Well, I didn't do it single-handedly.  But I do know for a fact that after getting Disability of Rights involved (thank you!) and our last IEP the school had to add in several consultants from private practices to work with Brian as well as more training and new curriculum.  I'm guessing just his changes could make up that half million.  Ongoing consultation for a whole year isn't cheap.

We asked for those specialists and changes and they're happening.  What makes it really worth it, is all the children in the autism classroom are getting the benefits.  The specialists are coming in and looking at the program and showing them how it can be changed for all of them, not just Brian.

And that makes me feel really good.

Saturday, January 14, 2012

Artistic Interpretation

Brian is becoming quite the artist, don't you think?

This came home in his backpack last week.  I don't always know how much is completely Brian's work or when he has had a little help but I think this one is probably 90% of his own talent.

I asked who the lady was with the fabulous hourglass figure and he proudly said, "MAMA!".  I see he gave me tentacle arms, so I can catch him when he's trying to run away.

I asked him who was in the bed and he said, "SLEEP!".  No amount of prodding could get another answer.  I'm guessing it's him because the tiny little bit of hair he gave that person is orange, just like his.

I asked him what was in the window and he said, "TREES!".  The curtains he cut out are the same color as our curtains in our livingroom.  But why is there a bed in our livingroom?

And is that a "DQ" painted on the wall in the left hand corner?  Was he dreaming of ice cream this day in art class?

Not really sure what the story is in this picture, but I like it.  It's getting framed.

Friday, January 13, 2012

Successful Reasoning

Brian has refused to take a bath or shower since his fall last Saturday.

Gross, huh?

But honestly, I felt this was a positive step.  He correlated his injury to the bath and he remembered it, therefore finally putting something into his brain under the category of "danger".  This kid still has no fear of vehicles, heights, or strangers.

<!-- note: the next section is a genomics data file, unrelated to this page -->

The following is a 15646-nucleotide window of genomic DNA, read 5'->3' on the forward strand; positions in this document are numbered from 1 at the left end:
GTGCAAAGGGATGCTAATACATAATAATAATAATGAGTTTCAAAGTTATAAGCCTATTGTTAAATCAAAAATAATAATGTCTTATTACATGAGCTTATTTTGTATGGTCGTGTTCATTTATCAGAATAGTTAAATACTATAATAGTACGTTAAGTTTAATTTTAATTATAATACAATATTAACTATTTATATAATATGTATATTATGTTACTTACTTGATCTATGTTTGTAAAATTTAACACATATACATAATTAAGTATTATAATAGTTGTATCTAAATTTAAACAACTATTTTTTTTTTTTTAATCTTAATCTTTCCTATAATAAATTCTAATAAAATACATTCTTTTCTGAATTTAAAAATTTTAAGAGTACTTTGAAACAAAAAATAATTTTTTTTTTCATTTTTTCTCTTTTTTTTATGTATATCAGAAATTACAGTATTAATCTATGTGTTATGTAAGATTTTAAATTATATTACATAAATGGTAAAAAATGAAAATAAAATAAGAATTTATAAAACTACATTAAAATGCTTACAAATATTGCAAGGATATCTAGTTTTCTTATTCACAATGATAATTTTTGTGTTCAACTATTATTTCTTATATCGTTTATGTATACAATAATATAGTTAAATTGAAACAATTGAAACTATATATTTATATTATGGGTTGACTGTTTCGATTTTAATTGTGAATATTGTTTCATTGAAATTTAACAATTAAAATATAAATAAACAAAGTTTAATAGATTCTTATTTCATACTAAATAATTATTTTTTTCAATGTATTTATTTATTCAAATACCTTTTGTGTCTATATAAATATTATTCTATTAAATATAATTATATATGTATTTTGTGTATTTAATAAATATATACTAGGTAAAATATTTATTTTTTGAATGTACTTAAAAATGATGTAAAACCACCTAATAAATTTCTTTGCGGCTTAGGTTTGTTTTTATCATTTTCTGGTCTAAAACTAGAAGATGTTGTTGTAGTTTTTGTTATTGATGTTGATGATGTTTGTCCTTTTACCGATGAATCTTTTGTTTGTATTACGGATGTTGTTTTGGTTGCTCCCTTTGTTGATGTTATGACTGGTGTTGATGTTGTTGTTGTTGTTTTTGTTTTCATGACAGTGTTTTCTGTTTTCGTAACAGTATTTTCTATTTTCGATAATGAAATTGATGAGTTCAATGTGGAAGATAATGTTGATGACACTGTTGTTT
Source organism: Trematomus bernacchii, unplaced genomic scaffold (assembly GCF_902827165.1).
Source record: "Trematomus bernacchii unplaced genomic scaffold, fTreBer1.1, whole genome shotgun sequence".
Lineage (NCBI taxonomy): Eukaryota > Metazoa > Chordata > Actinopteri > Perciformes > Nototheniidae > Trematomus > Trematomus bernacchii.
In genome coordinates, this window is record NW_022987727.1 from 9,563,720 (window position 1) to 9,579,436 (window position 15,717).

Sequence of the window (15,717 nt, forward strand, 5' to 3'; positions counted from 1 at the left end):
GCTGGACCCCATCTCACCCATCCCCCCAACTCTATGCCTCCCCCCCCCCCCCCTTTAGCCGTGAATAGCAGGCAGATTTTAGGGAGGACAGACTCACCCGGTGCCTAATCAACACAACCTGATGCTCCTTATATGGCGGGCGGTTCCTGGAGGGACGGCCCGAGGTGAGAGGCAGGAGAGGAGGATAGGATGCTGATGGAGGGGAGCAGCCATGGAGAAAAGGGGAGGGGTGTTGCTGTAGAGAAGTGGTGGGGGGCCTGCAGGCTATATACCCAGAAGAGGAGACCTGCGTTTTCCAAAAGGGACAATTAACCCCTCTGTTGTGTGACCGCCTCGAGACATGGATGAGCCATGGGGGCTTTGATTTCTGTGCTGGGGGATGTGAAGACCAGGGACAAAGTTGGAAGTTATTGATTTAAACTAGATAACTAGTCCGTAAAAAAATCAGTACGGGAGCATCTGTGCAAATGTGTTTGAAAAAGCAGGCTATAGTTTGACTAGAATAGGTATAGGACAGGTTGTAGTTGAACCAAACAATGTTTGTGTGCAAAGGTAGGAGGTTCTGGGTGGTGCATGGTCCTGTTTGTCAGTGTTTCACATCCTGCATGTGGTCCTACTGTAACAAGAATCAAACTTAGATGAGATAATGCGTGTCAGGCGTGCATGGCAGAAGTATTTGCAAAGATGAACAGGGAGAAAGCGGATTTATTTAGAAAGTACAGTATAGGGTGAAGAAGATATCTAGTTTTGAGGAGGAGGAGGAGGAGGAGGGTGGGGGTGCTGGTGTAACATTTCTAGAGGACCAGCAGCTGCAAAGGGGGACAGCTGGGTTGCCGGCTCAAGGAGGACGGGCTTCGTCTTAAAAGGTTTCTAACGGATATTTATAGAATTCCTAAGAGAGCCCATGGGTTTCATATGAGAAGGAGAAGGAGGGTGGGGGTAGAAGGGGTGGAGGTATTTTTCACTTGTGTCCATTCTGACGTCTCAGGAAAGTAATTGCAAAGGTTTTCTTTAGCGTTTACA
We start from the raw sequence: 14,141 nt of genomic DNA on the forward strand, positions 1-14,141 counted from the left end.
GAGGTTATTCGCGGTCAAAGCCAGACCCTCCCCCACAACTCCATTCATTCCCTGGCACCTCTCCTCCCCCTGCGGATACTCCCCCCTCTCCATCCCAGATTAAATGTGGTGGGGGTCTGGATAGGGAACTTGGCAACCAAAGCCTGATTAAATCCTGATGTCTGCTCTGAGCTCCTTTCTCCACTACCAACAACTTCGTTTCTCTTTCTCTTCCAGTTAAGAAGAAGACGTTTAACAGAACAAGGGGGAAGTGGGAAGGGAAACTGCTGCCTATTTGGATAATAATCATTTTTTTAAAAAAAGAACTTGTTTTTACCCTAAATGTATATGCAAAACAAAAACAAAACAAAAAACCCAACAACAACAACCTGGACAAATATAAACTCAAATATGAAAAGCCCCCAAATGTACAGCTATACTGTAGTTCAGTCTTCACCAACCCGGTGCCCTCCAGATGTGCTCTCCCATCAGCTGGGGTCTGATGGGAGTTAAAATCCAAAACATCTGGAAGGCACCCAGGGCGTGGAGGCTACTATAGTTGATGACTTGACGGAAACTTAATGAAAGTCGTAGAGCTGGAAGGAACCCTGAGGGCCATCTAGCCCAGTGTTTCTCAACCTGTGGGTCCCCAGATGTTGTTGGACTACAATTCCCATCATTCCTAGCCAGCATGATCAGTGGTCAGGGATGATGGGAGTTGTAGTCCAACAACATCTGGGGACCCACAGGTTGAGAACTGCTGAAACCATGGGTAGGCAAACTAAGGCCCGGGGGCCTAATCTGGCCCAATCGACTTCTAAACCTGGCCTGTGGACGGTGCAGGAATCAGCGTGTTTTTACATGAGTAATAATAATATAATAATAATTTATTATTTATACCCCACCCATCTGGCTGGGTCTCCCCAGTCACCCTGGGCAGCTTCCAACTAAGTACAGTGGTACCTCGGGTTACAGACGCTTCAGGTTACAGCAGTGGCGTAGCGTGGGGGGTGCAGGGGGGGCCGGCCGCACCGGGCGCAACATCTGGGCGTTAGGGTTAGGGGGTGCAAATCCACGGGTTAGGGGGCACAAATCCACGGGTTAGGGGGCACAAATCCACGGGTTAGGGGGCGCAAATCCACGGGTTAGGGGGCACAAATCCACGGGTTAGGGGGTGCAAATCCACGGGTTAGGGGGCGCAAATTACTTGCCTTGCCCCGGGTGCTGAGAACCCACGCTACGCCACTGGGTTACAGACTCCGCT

Today, after him being sick all last night, I kept asking, "Are you ready for a bath?".  And I kept getting him screaming "NO" at me.

We were lying in bed and I whispered the request to him again.  He answered negatively and I watched his hand go up and faintly touch his stitches.

I kept my voice low and calm and said, "Brian you know it was slippery in the bathroom because you dumped shampoo & conditioner all over the floor, right?  When you dump out all the bottles onto the floor it makes it really slippery and that's why you fell.  If you go in and take a bath and don't dump the bottles out it won't be slippery."

He was quiet and I allowed the pause.

I then asked, "Do you understand what Mama said?"

And he said, as clear as day, "Yes".

I asked again, "Are you ready for a bath?".

He replied, "Yes."

And off he went to the bathroom.

Thank god, because he was starting to really stink.

I'm still amazed at what he does understand receptively when at other times he just seems to not understand a single word.  It's simple moments like these that make me push his educators and therapists.  He understands a whole lot more than he lets on.

Wednesday, January 11, 2012

Just Another Side Effect

Every so often I check my blog stats.  When I do this I can see which posts are getting the most views, where in the world my readers are located, and I can even see what search terms people type into Google that bring them to my page.

Usually that last section gives me a few laughs, however today I froze.  I reread it again.  I couldn't believe the sudden onset of emotions I felt.

I had read...